It's so true that cops stop those who could least afford the tickets. Living in LA, I see TONS of shiny black expensive cars like BMWs or Mercedes or super-expensive SUVs --- speeding like bats out of hell (which might not be just a term in this case) -- yet, when I see a CHP who has stopped a car -- - it's almost never them. It's usually someone in a very old vehicle with a dent here and there -- who probably prays their car will start back up when the ticketing is over.
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About time this is part of the forum. Written about this for years. Everybody agrees yet nothing has been done.
That works until the cop realizes that the entitled guy he stopped is the mayor's son. Or judge's son. Or judge.
Sounds good, but somewhat self-limiting.
I have also. I once told a gentleman he was parked illegal and would get a ticket, he laughed and said i can afford it and walked off.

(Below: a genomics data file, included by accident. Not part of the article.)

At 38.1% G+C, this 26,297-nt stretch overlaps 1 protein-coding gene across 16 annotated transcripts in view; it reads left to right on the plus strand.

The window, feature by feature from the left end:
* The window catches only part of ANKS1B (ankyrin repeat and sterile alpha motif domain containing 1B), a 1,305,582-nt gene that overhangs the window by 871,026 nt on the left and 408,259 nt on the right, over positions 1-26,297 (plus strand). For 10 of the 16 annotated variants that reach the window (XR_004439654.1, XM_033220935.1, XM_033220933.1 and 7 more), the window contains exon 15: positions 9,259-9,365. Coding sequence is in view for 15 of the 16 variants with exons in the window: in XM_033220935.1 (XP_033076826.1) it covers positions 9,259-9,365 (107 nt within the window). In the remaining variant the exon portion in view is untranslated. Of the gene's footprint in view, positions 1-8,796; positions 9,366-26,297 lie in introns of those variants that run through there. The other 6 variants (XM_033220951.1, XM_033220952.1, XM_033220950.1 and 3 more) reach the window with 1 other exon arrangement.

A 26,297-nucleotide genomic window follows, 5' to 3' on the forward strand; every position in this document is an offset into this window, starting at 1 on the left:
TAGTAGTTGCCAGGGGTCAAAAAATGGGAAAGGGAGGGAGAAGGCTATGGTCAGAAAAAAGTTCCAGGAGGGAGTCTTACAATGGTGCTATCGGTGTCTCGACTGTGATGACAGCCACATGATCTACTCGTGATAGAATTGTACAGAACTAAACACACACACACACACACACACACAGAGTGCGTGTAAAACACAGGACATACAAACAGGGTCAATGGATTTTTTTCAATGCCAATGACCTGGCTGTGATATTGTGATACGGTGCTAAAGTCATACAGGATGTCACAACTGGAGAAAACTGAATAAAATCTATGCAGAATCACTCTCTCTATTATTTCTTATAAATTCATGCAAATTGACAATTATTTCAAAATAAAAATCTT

I'm sorry, but I cannot sanction what is being discussed. If a person is speeding, that person -- rich or poor -- needs to given a speeding ticket. No exceptions. That is applying the law equally.
Likewise, the financial penalty (fine) needs to be fair (based on how much over the speed limit) and applied equally. If the fine is unfair, correct the amount of the fine. Don't pick a segment of society to discriminate against to to "fix" society's ills.
We are not talking about a progressive income tax based on income ... we are talking about a fine for breaking the law. The infraction was breaking a traffic law, not earning a high income. If both parties were speeding 20 MPH over the limit -- the fine should be the same for both offenders.